AAUP President on Academic Freedom

An article by Cary Nelson, the national president of the American Association of University Publishers (AAUP), appeared today in Inside Higher Ed.

Nelson offers his view on the controversy surrounding Neve Gordon’s Los Angeles Times op-ed, in which Gordon, author of Israel’s Occupation, endorsed a boycott of Israel. Gordon’s article, and the responding LA Times op-ed by Rivka Carmi, the president of Ben-Gurion University, where Gordon teaches, have sparked international debate about what constitutes academic freedom. To read Cary Nelson’s article, visit Inside Higher Ed.

Tony Crouch Wins AAUP Constituency Award

Tony_portraitTony Crouch, UC Press Director of Design and Production, has won the 2009 Constituency Award from the American Association of University Presses (AAUP). The annual award recognizes university press employees who have made outstanding contributions to the AAUP and to scholarly publishing at large. Winners are selected by the association’s Board of Directors, from nominations submitted by members of the university press community. “Crouch’s nomination was supported by many…who have benefited from the wisdom and insight he has shared over the years,” the AAUP press release said.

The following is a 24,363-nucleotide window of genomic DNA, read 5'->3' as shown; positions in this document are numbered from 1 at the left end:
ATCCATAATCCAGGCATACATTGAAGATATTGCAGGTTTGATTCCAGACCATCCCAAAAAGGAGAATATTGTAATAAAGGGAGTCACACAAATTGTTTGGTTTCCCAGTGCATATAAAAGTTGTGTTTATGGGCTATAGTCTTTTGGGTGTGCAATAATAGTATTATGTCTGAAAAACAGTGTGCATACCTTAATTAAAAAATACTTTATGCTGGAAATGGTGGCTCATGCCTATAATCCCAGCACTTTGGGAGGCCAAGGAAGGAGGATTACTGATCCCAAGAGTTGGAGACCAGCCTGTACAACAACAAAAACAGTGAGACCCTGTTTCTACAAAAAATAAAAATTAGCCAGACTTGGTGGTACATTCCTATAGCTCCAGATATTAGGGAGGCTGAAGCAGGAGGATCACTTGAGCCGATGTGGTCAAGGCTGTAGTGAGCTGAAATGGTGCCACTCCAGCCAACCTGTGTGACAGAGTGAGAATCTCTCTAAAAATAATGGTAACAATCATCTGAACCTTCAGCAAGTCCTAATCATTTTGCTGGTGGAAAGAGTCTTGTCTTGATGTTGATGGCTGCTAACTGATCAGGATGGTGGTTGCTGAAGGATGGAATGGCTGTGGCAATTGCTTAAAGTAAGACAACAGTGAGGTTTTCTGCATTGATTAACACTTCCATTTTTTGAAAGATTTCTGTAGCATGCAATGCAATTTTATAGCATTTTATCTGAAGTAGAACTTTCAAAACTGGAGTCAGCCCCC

The prize is a fitting honor for Tony, who has directed design and production at UC Press for 21 years and will retire this summer. An early advocate of environmentally sound printing, he helped create UC Press’s corporate sustainability policy in 1995, and this year, thanks in part to his work, UC Press received Book Business Magazine’s Sustain Print Award for Longtime Leadership. “We strive to be green from cover to cover,” he has said. Tony also received the Distinguished Service Award from BookBuilders West in 2002, and in 2005, he became the first university press inductee to the PrintMedia Hall of Fame.

Tony has played an active and integral role in the AAUP for many years. As noted in the press release, he has spoken at association meetings, worked with the association as a member of its Program Committee, its Eco Task Force and its Eco Subdivision of the Design and Production Committee, and as a Whiting Week-in-Residence host. It is for this service, and for his lasting achievements in university publishing, that the AAUP honored him with the Constituency Award.